Hypnotic pattern: You create a twisting pattern of colors that weaves through the air inside a 30-foot cube within range.

This question has bugged me for awhile because my DM likes to play with hexes and I am going to pick up this cube spell.Spell origin

Are the half hexes also counted? I know half squares are counted. Any help at all would be appreciated.

If I use proper squares, the effects become effectively larger than they should be, so that doesn't seem right. For example, the 30-foot square below actually affects a width of 8 hexes (40 feet): enter image description here

  • \$\begingroup\$ @PatrickvD That's answer material that belongs in an answer rather than the comments. If it feels like “but it doesn't literally answer the question”, consider that it is attempting to solve the problem — which is just what the answers are meant for (and comments aren't). (That kind of answer gets called a “frame challenge” around here; see our FAQ on that kind of answer for more: How do we handle a desire to challenge the frame of a question?) \$\endgroup\$ – SevenSidedDie Oct 19 '16 at 6:41
  • \$\begingroup\$ @SevenSidedDie Thanks. Just posted an answer. Let me know if it needs to be reworded to because of the frame challenge thing (I'm not sure I get what the referenced question is saying completely.) \$\endgroup\$ – Patrick vD Oct 19 '16 at 7:01

There is advice/rules for this on page 251 of the DMG:

Areas of Effect

[...] Choose an intersection of squares or hexes as the point of origin of an area of effect, then follow its rules as normal. If an area of effect is circular and covers at least half a square, it affects that square.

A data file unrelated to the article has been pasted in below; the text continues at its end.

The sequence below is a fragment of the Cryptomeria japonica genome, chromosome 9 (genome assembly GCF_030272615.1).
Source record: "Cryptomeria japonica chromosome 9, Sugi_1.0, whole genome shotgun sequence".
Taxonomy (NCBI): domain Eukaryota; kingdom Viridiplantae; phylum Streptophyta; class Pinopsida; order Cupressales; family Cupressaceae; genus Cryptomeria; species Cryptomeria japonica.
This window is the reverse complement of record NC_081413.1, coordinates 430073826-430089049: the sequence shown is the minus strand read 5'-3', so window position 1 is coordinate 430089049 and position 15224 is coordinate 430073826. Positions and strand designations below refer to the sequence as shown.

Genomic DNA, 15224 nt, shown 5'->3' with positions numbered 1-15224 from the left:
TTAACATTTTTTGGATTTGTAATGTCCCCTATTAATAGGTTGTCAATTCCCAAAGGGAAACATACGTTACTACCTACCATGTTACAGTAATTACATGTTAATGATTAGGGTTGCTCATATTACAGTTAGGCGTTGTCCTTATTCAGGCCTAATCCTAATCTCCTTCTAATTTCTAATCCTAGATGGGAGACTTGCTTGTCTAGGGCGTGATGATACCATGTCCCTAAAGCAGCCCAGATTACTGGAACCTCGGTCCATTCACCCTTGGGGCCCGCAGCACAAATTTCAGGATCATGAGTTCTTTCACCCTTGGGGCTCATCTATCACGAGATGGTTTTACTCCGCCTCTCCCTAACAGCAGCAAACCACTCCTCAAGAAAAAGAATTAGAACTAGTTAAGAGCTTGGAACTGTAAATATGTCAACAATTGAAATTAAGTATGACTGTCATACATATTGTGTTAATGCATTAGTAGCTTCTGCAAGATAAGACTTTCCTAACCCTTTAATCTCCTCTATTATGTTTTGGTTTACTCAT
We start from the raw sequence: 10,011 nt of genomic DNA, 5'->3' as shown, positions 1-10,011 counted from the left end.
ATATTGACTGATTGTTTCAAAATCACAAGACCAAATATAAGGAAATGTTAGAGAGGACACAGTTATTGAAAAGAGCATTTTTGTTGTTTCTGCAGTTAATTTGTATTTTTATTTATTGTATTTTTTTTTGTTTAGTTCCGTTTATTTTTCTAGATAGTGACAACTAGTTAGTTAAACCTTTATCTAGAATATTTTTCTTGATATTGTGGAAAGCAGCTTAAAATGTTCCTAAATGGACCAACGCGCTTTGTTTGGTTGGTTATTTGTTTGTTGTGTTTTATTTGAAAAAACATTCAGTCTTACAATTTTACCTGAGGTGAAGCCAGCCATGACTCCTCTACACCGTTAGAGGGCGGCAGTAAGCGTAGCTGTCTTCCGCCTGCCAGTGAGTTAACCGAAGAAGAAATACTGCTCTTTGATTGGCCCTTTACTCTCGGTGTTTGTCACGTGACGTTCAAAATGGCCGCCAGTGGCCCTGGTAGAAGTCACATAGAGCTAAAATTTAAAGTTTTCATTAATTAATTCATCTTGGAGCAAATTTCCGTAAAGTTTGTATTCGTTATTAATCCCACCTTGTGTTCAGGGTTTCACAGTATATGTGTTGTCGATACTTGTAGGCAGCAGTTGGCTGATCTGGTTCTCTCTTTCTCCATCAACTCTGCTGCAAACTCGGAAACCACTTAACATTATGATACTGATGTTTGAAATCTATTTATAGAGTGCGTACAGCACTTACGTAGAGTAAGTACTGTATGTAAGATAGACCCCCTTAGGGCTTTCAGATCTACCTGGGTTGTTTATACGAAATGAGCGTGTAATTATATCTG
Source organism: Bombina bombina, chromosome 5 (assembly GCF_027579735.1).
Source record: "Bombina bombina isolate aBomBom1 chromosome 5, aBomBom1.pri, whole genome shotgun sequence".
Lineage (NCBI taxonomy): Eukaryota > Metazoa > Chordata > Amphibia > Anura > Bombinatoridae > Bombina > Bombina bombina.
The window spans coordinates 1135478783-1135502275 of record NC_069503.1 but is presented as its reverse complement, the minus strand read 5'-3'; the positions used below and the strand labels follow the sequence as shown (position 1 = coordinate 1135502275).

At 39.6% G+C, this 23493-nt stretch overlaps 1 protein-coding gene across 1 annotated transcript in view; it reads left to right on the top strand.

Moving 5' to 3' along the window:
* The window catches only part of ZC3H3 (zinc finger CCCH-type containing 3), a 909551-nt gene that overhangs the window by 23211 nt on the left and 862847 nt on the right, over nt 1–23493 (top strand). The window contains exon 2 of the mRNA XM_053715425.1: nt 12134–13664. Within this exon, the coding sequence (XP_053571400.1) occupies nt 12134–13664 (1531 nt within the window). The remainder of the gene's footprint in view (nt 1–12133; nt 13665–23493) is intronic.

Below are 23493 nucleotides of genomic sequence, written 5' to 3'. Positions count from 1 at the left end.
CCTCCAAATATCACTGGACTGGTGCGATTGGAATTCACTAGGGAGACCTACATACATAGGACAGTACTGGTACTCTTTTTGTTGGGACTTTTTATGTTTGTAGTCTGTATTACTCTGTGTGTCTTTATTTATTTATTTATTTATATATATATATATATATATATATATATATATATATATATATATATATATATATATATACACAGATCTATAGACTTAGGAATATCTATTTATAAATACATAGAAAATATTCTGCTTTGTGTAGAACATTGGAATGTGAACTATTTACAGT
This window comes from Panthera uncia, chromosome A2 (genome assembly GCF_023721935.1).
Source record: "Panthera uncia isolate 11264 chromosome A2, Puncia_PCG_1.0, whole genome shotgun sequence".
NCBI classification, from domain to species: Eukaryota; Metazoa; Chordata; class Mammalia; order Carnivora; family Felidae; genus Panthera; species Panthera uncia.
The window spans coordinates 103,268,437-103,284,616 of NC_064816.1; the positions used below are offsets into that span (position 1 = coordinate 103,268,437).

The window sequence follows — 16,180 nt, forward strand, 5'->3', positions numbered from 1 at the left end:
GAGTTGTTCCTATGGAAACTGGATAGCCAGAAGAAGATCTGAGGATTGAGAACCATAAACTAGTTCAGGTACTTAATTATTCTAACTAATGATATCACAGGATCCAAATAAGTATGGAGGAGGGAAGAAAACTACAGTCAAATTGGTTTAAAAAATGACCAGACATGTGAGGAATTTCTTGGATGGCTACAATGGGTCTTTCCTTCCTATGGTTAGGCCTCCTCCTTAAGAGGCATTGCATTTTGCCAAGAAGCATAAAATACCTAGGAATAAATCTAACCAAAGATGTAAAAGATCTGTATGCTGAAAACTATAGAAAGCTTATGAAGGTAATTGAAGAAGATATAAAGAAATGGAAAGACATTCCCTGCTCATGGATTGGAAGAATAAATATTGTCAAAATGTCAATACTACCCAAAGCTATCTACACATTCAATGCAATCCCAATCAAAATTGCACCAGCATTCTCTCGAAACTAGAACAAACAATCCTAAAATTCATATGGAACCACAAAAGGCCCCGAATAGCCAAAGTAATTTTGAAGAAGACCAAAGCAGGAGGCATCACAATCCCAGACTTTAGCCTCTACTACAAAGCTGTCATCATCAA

• \$\begingroup\$ So is my drawing correct for 10 20 30 feet? \$\endgroup\$ – Ilimax Oct 17 '16 at 0:44
  • \$\begingroup\$ no, the quote says at least half \$\endgroup\$ – András Oct 17 '16 at 7:13
  • 2
    \$\begingroup\$ @Ilimax Exactly half is also at least half. So I fail to see where András sees a mistake in the drawing from the question. \$\endgroup\$ – Philipp Oct 17 '16 at 8:25
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    \$\begingroup\$ Hexas should be either fully colored, or completely white. The ones half colored now should be completely colored. \$\endgroup\$ – András Oct 17 '16 at 8:27
  • \$\begingroup\$ "If an area of effect is circular", it says. This question is about a cube, not a circular shape. \$\endgroup\$ – kviiri Jan 24 '17 at 9:26

If you are open to a solution that isn't strictly to the rules, consider asking your DM to change it from a cube to a hexagon. It's quite simple if you use just choose a tile as the spell's center and then add one ring around it per 10ft of range. Example: 30ft cube would be 3 rings around the center, or 37 tiles.

It's a little too big when using a 7-tile hexagon for a 10 ft cube, and as you get bigger, it doesn't quite scale fast enough, but in my mind, the simplicity of the method outweighs inaccuracies like that. (Plus I doubt there are very many spells, if any, that are bigger than 30ft.) If you DM feels that the added space from a 10 ft cube is too big, then maybe have it be a 4-tile kite for those spells specifically.


I would answer this from the effect it has on the game. i.e. what is the number of squares (effectively creatures) that this spell affects? For squares, it's 36 squares (more for cube, but stay 2-D for now) So, pick a group of hexes, and count out 36 of them, keeping the shape roughly square-shaped. Done and done.

From there, you have two options, define the exact shape of the effect right then and there, and always use it exactly, or, allow the caster to subtly manipulate the 'leftover' hexes as he casts it.

In your specific example, choose either a row of 5+row of 6 +5+6+5+6 and you have a squarish shape of 33 hexes, and you can start a 7th row with the leftover 3 hexes, or you could define the shape as 6 rows of 6 and be more rectangular.


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